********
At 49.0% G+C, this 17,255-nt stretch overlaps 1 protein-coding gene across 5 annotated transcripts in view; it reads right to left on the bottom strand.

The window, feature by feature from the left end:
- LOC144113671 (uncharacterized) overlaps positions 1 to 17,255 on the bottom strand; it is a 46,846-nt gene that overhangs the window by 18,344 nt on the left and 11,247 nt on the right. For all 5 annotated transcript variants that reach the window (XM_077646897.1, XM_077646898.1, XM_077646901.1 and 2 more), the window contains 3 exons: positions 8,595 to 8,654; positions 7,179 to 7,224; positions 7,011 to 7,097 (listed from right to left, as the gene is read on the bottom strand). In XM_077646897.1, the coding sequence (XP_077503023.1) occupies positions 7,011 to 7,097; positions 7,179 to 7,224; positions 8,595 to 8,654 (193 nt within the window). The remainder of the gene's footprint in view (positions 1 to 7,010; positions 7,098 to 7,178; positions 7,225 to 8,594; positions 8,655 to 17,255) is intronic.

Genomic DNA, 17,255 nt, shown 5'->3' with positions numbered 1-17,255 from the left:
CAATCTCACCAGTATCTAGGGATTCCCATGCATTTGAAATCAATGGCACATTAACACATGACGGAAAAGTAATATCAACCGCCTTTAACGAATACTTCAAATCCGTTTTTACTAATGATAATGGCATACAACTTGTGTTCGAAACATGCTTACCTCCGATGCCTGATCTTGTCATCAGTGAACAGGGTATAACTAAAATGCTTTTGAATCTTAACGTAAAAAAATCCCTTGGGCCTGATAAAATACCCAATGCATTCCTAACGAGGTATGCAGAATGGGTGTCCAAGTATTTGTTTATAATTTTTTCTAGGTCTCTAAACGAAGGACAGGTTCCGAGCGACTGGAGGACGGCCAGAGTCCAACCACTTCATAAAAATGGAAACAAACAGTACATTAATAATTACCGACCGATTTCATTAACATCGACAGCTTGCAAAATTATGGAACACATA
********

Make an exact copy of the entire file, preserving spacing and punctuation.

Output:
At 49.0% G+C, this 17,255-nt stretch overlaps 1 protein-coding gene across 5 annotated transcripts in view; it reads right to left on the bottom strand.

The window, feature by feature from the left end:
- LOC144113671 (uncharacterized) overlaps positions 1 to 17,255 on the bottom strand; it is a 46,846-nt gene that overhangs the window by 18,344 nt on the left and 11,247 nt on the right. For all 5 annotated transcript variants that reach the window (XM_077646897.1, XM_077646898.1, XM_077646901.1 and 2 more), the window contains 3 exons: positions 8,595 to 8,654; positions 7,179 to 7,224; positions 7,011 to 7,097 (listed from right to left, as the gene is read on the bottom strand). In XM_077646897.1, the coding sequence (XP_077503023.1) occupies positions 7,011 to 7,097; positions 7,179 to 7,224; positions 8,595 to 8,654 (193 nt within the window). The remainder of the gene's footprint in view (positions 1 to 7,010; positions 7,098 to 7,178; positions 7,225 to 8,594; positions 8,655 to 17,255) is intronic.

Genomic DNA, 17,255 nt, shown 5'->3' with positions numbered 1-17,255 from the left:
CAATCTCACCAGTATCTAGGGATTCCCATGCATTTGAAATCAATGGCACATTAACACATGACGGAAAAGTAATATCAACCGCCTTTAACGAATACTTCAAATCCGTTTTTACTAATGATAATGGCATACAACTTGTGTTCGAAACATGCTTACCTCCGATGCCTGATCTTGTCATCAGTGAACAGGGTATAACTAAAATGCTTTTGAATCTTAACGTAAAAAAATCCCTTGGGCCTGATAAAATACCCAATGCATTCCTAACGAGGTATGCAGAATGGGTGTCCAAGTATTTGTTTATAATTTTTTCTAGGTCTCTAAACGAAGGACAGGTTCCGAGCGACTGGAGGACGGCCAGAGTCCAACCACTTCATAAAAATGGAAACAAACAGTACATTAATAATTACCGACCGATTTCATTAACATCGACAGCTTGCAAAATTATGGAACACATA